Models of Learning Stages
Athletes experience stages or
phases of learning as
progress through skills are similar to the learning of academic topics
that a teacher outlines in a classroom lesson plan
School teachers must
spend several weeks of each new
school year reviewing information that was covered the previous spring
before the start of the summer vacation. This is necessary because the
students did not complete the conversion of short term memory into long
term permanent memory prior to their summer vacation.
Each fall it is essential
that each teacher
develop a skill assessment in various subject areas (reading,
vocabulary, writing, math, etc.) to serve as a baseline to evaluate
student progress throughout the school year.
Coaches should perform an
to developing a training plan for each skater prior to the start of a
new competitive season. An awareness of the skater's
skill level will provide the skater, parent, and coach with a timetable
to achieve specific test and competition goals.
Several models are used describe
stages. There is no
definitive point at which an athlete transitions from any phase to the
but a detailed description of the skills helps remind coaches of where
athletes are and which
tasks/activities they should be able to accomplish if they fulfill an
agreed upon training plan.
A three-stage model acquiring the
progressing from the basic fundamental skill to a stage of refining the
skill, and finally an automatic response stage.
The following stages/key points represent a
The Mental Stage:
This stage is sometimes referred
to as the cognitive
or verbal motor stage.
A learner begins the process of understand how to perform
Beginners are not always aware of what they did wrong,
nor do they know how to correct errors. They need basic, specific
instruction and feedback during this phase.
The Associative Stage:
this stage the skater understands the fundamental processes of the
skill and begins perfecting the skill. Fewer errors are experienced and
can the skaters should be able to self detect the errors. Execution is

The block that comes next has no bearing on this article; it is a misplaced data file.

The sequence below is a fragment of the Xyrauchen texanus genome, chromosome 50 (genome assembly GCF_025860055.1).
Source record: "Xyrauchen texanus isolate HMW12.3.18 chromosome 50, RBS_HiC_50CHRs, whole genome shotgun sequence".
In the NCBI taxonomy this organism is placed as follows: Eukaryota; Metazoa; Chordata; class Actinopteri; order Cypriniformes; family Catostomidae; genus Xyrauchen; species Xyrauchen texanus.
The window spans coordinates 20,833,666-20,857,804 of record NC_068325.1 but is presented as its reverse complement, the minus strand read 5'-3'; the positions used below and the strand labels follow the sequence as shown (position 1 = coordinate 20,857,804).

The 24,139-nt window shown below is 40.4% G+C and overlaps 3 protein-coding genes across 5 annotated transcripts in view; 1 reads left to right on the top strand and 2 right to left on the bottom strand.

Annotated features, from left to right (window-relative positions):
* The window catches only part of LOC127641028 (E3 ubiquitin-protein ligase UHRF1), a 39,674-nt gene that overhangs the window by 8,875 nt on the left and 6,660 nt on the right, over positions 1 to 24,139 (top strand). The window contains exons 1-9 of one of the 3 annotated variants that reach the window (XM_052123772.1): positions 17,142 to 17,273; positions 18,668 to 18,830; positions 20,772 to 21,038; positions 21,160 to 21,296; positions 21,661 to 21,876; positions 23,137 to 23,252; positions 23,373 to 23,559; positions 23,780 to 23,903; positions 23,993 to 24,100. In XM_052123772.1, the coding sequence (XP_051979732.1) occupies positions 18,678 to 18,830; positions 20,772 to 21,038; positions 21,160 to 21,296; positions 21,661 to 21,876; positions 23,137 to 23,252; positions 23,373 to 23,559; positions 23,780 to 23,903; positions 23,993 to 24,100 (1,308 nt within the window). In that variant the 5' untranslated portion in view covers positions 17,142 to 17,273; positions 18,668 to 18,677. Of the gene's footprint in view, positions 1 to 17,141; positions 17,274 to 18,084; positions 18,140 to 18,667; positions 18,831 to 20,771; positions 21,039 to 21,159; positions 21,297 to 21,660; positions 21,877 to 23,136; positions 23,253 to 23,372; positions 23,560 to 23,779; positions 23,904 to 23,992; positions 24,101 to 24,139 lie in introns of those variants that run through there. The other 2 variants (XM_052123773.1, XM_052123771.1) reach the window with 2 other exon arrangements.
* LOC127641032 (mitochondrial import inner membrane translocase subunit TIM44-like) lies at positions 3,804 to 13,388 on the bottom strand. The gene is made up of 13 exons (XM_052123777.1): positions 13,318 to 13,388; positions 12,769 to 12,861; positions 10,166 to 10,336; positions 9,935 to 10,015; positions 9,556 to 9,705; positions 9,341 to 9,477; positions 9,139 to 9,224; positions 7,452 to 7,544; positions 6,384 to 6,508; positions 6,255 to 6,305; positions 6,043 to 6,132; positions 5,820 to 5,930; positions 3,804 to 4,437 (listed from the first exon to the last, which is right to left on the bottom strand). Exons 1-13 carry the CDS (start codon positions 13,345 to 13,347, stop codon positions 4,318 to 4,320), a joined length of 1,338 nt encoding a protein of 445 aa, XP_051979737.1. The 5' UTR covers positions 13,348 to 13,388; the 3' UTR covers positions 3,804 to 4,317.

becoming more consistent.
The skater understands what is needed to accomplish
the skill objective. They also begin
to learn how to react to an external situation (an open skill) like
missing a required element in a program.
The Autonomous Stage:
At this stage the skill level of
the skater should be
automatic without having to focus on skill execution. The skater makes
very few errors. In practices, they should be able to detect errors and
understand how to correct them. This allows them to concentrate on
learning other tasks.
Coaches can concentrate on preparing the skater for competition
conditions. For open skills, the coach must
systematically vary the conditions under which the skill is performed
in preparation for unexpected occurrences in a competition situation.
learning styles, experiential learning
influence a person's preferred style: notably in his experiential
learning theory model (ELT) Kolb defined three stages.
Stages of Learning
Table of Contents. 3 Stages of
Learning · Cognitive Stage · PPT Slide
· Performance Changes across the Learning Stages.
Take a fresh critical look at cyclical
learning models and explore the ... Despite the currency of 3 stage
learning cycles in development training,
The Staged Self-Directed Learning Model
learn collaboratively at any stage, but students who are ready for
Stage 3 learning can accomplish far more together.
Nov. 1, 2000. Learning and Memory. Hence,
present theory of three storage areas. Information Processing Model:
map of the flow of memory.
of Motor Learning - Autonomous Stage
This stage is characterized by a nearly
automatic kind of learning. Feedback serves a primary role of
Motor Skill Development
motor skills are our ability to use our fingers, hands, and arms
together to reach, grasp, manipulate small objects such as
forks, spoons, crayons and scissors.
Through the process of coordinating Fine Motor Skills integrated with
our abilities enable us to learn complex skills such as tying a shoe
lace, fastening buttons, eating with a fork & knife, and
printing, handwriting, typing, etc.
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